Finally, the civilizational and economic critique that Bannon employed to explain the rise of populist, “Tea Party”-like nationalist movements across the globe possibly applies more fully to other nations, and perhaps by a wide margin, than it does to the United States, which remains more economically resilient and robust, and safer from the impact of joblessness, poverty, migration, and terror attacks than Europe, the Middle East, and Africa.
Perhaps one of the explanations for these ironies has to do with Bannon’s overt criticisms of globalization; his arguments for economic and financial reform; his skepticism about neoconservative/neoliberal foreign interventions and nation-building in Islamic countries; and anxiety about what immigration trends, religious belief, and racial differences imply for national culture and identity.
These are all important, challenging, and appropriate concerns. But that Steve Bannon has always been more interested in a recursive Populist politics – stoking anxiety and fear and anger, rather than fully thinking through and actually solving these problems – tells us a lot about how he (and not, for example, an ideological policy wonk like Stephen Miller) rapidly lost his way politically once he (and Trump) had to create a positive policy program on top of this fear and anxiety and anger.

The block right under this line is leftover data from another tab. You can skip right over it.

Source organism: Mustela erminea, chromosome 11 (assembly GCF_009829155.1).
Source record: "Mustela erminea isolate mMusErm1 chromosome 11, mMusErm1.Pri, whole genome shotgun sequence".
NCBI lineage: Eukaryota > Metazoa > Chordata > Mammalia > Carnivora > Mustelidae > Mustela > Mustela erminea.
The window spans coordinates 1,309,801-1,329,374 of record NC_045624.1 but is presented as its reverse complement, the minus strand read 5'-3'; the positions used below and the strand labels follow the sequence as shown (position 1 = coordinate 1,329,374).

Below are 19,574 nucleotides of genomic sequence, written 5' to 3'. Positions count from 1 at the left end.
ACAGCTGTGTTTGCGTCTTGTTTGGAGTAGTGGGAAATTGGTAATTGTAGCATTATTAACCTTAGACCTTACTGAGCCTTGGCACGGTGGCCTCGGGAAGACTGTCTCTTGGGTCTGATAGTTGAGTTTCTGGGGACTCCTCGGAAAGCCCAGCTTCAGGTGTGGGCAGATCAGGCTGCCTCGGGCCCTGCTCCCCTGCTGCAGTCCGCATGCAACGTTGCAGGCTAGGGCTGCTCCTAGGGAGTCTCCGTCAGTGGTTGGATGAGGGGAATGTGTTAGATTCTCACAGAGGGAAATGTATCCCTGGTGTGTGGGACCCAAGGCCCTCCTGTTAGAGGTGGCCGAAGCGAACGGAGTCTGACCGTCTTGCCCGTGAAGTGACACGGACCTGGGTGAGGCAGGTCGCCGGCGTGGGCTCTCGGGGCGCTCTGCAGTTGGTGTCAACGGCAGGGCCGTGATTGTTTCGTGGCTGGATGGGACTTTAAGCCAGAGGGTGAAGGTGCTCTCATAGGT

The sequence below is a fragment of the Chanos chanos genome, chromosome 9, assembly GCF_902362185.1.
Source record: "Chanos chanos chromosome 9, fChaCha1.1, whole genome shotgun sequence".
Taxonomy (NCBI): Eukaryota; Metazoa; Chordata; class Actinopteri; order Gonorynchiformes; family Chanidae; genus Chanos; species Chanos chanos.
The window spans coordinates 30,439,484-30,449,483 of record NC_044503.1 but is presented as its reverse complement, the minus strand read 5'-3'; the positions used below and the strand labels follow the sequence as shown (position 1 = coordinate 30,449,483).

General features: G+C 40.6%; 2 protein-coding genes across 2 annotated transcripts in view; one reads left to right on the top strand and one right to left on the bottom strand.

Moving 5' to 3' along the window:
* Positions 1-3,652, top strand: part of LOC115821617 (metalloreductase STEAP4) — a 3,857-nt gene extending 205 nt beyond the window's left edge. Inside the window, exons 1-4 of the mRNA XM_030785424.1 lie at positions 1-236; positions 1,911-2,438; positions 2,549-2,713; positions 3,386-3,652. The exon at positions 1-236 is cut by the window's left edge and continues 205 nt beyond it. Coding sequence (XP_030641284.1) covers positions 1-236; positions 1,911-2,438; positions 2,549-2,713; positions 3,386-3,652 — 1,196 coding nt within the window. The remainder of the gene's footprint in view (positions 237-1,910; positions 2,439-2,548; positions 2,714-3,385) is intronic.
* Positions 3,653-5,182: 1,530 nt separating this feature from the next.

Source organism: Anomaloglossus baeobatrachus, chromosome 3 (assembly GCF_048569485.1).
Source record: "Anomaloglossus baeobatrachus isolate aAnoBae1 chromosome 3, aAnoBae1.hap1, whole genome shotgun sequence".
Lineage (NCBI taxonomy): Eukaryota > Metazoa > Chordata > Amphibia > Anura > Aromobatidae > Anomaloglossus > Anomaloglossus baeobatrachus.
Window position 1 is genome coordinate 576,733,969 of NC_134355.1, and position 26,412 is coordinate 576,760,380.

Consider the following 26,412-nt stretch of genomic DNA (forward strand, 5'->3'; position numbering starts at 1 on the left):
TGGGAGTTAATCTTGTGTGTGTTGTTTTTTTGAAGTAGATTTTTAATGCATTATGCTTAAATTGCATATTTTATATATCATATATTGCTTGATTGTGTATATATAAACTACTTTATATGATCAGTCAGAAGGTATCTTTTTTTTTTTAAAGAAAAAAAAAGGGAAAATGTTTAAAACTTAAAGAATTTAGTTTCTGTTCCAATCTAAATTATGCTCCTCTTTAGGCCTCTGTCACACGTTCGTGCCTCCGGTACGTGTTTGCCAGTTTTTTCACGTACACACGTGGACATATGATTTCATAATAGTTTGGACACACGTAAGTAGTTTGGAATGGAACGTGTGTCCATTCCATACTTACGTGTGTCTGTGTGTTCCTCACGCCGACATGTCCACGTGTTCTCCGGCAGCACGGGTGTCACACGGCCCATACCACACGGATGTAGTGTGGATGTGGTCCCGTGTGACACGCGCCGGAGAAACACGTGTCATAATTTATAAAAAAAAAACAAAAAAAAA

Notably, one never really sees what lies beyond the blood-orange bloom of destruction he prophesies. Because, like many end time millennialists, there is nothing. In other words, Steve Bannon mostly just wants to blow things up. He thinks that’s cool and doesn’t really give a shit about the devastation that ensues.
Bannon in the Wilderness
For Donald Trump, of course, the mechanisms and power of the presidency have always and only been about addressing and restoring to precarious balance the interior feeling states of Donald Trump. And of course we now know that Steve Bannon, useful to Donald Trump’s political ambitions as presidential candidate, and expert at adjusting Donald Trump’s feeling states as presidential candidate, entered the White House with enormous political and policy capital, which he squandered, not for any politically good reason except that he was unable to translate his necromancer feeling state skills from the campaign trail to the institutions and mechanisms of government.
Bannon truly does hate the mainstream media, and truly does love his base of disaffected Deplorables. But we also know that his former White House boss only hates the mainstream media when they are the meanstream media – mean to him, at least – and only loves the Tea Party, alt-Right rabble – with its memestream media – so long as he needs them politically. The Tea Party having morphed into the Freedom Caucus on Capitol Hill – who have turned out perhaps to be meaner than the mainstream media – Bannon’s capacity to serve Trump’s emotional needs were at odds with his own policy and loyalty commitments. Bannon might love a “gunfight,” but he was almost certainly unprepared for the Jared-Ivanka pillow fight. And so Steve Bannon’s loyalty to the Republican “base,” and to the promises Trump made to this base – regarding economic policy, trade nationalism, infrastructure, immigration, foreign policy, and traditional values – marginalized him within the White House and (not even retrospectively) made his premature departure inevitable.